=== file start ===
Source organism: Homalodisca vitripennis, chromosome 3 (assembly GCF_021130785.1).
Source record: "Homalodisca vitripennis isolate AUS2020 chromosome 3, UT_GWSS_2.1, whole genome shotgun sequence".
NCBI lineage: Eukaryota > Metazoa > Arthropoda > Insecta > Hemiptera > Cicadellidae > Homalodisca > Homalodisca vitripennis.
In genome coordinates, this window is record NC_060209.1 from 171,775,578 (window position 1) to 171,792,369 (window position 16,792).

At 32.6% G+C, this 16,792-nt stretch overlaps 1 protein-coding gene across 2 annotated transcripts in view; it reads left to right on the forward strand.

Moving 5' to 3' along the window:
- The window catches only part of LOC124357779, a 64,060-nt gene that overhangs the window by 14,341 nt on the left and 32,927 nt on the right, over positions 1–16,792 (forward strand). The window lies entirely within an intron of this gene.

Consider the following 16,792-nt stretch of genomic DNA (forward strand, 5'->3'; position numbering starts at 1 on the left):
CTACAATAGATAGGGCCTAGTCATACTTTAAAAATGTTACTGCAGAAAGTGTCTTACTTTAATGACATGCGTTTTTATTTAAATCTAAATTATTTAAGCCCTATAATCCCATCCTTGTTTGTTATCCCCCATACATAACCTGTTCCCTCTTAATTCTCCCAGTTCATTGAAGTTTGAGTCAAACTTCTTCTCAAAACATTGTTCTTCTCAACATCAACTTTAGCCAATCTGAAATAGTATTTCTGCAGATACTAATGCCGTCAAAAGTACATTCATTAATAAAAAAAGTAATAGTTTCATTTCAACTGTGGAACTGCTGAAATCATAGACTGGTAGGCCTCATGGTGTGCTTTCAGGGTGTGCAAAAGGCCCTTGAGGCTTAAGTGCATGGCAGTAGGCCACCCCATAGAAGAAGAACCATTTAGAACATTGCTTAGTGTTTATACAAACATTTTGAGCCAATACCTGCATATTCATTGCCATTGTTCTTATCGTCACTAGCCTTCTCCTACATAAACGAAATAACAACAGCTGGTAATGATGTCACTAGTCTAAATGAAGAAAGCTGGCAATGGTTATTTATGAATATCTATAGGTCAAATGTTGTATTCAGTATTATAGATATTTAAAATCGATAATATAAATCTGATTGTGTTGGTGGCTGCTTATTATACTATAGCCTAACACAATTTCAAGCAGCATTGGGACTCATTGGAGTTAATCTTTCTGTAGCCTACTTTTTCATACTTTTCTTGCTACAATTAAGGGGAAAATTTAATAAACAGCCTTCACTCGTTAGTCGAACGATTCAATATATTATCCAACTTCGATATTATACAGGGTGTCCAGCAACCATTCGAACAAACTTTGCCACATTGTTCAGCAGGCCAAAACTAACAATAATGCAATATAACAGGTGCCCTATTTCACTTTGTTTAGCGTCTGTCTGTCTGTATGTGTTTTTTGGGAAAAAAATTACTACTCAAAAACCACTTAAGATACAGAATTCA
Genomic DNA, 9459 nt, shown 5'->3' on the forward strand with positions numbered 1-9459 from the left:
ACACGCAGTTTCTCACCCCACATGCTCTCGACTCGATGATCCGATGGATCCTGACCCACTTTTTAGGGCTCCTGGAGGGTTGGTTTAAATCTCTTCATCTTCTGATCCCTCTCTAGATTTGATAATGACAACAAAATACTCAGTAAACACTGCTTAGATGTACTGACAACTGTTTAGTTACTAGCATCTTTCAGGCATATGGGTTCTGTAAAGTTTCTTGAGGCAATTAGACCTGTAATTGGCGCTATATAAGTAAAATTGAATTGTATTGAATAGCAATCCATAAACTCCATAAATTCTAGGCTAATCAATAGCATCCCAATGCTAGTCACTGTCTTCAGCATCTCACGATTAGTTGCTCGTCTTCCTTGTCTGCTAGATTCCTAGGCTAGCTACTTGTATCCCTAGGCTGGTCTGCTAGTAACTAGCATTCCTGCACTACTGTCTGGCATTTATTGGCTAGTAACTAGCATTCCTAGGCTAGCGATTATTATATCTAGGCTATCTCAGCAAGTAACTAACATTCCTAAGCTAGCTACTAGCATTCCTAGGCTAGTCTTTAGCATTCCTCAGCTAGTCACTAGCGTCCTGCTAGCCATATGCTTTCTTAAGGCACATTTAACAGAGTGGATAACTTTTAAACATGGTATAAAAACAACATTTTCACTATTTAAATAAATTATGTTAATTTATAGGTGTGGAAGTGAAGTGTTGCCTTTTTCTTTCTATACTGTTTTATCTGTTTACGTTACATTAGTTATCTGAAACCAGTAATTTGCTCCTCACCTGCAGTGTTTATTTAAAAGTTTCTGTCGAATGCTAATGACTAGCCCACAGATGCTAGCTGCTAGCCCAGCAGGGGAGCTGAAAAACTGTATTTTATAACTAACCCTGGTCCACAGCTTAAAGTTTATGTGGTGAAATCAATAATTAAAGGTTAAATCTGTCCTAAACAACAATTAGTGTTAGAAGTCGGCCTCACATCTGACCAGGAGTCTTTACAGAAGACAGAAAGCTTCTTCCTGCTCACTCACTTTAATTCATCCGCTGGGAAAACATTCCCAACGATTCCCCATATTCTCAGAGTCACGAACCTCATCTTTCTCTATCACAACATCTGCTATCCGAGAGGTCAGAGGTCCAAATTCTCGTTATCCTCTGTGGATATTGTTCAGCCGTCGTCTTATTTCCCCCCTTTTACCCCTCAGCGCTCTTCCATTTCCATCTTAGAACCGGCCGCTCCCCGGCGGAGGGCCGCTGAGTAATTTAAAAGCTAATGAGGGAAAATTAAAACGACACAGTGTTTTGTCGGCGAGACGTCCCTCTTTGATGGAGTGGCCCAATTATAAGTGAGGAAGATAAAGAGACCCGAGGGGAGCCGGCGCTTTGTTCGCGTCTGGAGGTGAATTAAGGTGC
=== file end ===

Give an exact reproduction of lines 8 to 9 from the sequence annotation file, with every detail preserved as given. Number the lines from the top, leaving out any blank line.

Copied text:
Consider the following 16,792-nt stretch of genomic DNA (forward strand, 5'->3'; position numbering starts at 1 on the left):
CTACAATAGATAGGGCCTAGTCATACTTTAAAAATGTTACTGCAGAAAGTGTCTTACTTTAATGACATGCGTTTTTATTTAAATCTAAATTATTTAAGCCCTATAATCCCATCCTTGTTTGTTATCCCCCATACATAACCTGTTCCCTCTTAATTCTCCCAGTTCATTGAAGTTTGAGTCAAACTTCTTCTCAAAACATTGTTCTTCTCAACATCAACTTTAGCCAATCTGAAATAGTATTTCTGCAGATACTAATGCCGTCAAAAGTACATTCATTAATAAAAAAAGTAATAGTTTCATTTCAACTGTGGAACTGCTGAAATCATAGACTGGTAGGCCTCATGGTGTGCTTTCAGGGTGTGCAAAAGGCCCTTGAGGCTTAAGTGCATGGCAGTAGGCCACCCCATAGAAGAAGAACCATTTAGAACATTGCTTAGTGTTTATACAAACATTTTGAGCCAATACCTGCATATTCATTGCCATTGTTCTTATCGTCACTAGCCTTCTCCTACATAAACGAAATAACAACAGCTGGTAATGATGTCACTAGTCTAAATGAAGAAAGCTGGCAATGGTTATTTATGAATATCTATAGGTCAAATGTTGTATTCAGTATTATAGATATTTAAAATCGATAATATAAATCTGATTGTGTTGGTGGCTGCTTATTATACTATAGCCTAACACAATTTCAAGCAGCATTGGGACTCATTGGAGTTAATCTTTCTGTAGCCTACTTTTTCATACTTTTCTTGCTACAATTAAGGGGAAAATTTAATAAACAGCCTTCACTCGTTAGTCGAACGATTCAATATATTATCCAACTTCGATATTATACAGGGTGTCCAGCAACCATTCGAACAAACTTTGCCACATTGTTCAGCAGGCCAAAACTAACAATAATGCAATATAACAGGTGCCCTATTTCACTTTGTTTAGCGTCTGTCTGTCTGTATGTGTTTTTTGGGAAAAAAATTACTACTCAAAAACCACTTAAGATACAGAATTCA